In 1884 Sallie was given control of her estate and gave Carlile power of attorney. Sallie’s mother grew suspicious of his intentions, especially when she found out that her own inheritance had been sold by Carlile without her permission. In 1886 Sallie’s mother arrived at the Carlile home to talk some sense into her daughter who was still living there. While talking, Mary Carlile allegedly burst into the room and ordered her to leave. On the street, Mrs. Carlile screamed, “We’ll have you in the insane asylum in three months!” Sallie’s mother became convinced that both the Carliles were trying to steal their inheritance.
Despite her mother’s warnings, Sallie continued on a path destined for destruction. That same year Carlile bought two tickets at the Union Depot to California–a place he often ventured to for his health. His companion, however, was not his wife.
It was the “beautiful young girl of easy manners and a good education”—Sallie Crute. Her mother had begged her not to go, stating that her reputation would forever be ruined.
Soon this story was posted as a two-page expose in the Kansas City Times.
W.D. Carlile, described as a 35-year-old “dapper, sallow-complected little man,” arrived back in Kansas City with Sallie six weeks later, irate and well-aware of the newspaper expose. He mulled over what to do, but the damage had been done. It was said that he asked the newspaper editor, Confederate vet Dr. Morrison Munford, to print a retraction.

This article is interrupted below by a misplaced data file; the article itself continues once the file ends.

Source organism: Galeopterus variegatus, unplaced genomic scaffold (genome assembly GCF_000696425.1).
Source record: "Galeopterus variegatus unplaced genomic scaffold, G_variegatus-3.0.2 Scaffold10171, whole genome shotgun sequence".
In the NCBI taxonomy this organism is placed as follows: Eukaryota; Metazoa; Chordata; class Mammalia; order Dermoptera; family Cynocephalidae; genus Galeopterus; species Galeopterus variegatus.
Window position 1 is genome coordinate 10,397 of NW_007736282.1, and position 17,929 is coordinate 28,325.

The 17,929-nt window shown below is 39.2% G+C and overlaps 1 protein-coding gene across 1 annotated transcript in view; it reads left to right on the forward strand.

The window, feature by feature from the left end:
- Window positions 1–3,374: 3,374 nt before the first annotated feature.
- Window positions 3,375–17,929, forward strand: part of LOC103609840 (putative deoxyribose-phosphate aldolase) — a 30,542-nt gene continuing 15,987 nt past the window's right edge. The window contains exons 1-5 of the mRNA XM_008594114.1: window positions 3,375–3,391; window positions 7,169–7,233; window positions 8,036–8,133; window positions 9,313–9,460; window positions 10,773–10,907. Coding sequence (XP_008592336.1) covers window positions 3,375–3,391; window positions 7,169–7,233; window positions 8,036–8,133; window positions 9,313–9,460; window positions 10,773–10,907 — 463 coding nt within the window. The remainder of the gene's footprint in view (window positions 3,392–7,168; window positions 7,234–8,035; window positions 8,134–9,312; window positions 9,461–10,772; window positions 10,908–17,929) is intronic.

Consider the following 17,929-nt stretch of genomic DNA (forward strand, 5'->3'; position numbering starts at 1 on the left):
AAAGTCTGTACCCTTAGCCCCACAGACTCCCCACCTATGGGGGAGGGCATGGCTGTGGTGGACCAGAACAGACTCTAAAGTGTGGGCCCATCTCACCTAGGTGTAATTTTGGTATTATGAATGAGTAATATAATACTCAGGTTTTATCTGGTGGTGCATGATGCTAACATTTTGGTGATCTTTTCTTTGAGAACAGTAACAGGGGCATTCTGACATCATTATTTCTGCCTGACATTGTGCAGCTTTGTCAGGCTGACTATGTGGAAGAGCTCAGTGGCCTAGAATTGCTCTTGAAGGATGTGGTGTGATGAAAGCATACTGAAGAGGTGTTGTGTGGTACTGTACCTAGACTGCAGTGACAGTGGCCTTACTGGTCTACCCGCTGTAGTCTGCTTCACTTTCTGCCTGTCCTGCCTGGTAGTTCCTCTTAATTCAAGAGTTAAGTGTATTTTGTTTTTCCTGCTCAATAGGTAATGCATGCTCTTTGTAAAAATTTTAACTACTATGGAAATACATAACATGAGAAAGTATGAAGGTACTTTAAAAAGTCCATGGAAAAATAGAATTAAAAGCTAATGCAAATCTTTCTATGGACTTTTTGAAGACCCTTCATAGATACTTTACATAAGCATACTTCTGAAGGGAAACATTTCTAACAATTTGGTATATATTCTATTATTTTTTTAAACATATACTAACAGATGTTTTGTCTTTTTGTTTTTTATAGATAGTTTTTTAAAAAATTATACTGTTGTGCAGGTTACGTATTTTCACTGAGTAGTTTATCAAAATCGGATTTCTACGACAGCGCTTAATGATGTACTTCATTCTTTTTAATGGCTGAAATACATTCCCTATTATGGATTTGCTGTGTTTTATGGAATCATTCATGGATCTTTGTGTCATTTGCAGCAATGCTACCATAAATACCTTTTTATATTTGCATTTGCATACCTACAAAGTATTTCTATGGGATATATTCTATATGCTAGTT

On May 12, 1886, W.D. Carlile marched down to the junction at 9th and Delaware in front of the Kansas City Times office with a loaded pistol and retribution on his mind. As he watched the editor jump on the streetcar with his friend, E.L. Martin (founder of Martin City), he quickly followed.
Before Munford could even sit down, Carlile drew his revolver and shot into the busy streetcar, striking Munford in his side. He fired a second shot that hit a teenage girl whose corset saved her from grave injury.
As the passengers screamed and sought shelter, Munford reached in his own pocket for his Colt revolver. Before he had the opportunity to shoot his assassin, Carlile jumped from the moving streetcar and fired two more shots. One of them hit a 50-year-old bookkeeper in the face just below the eye.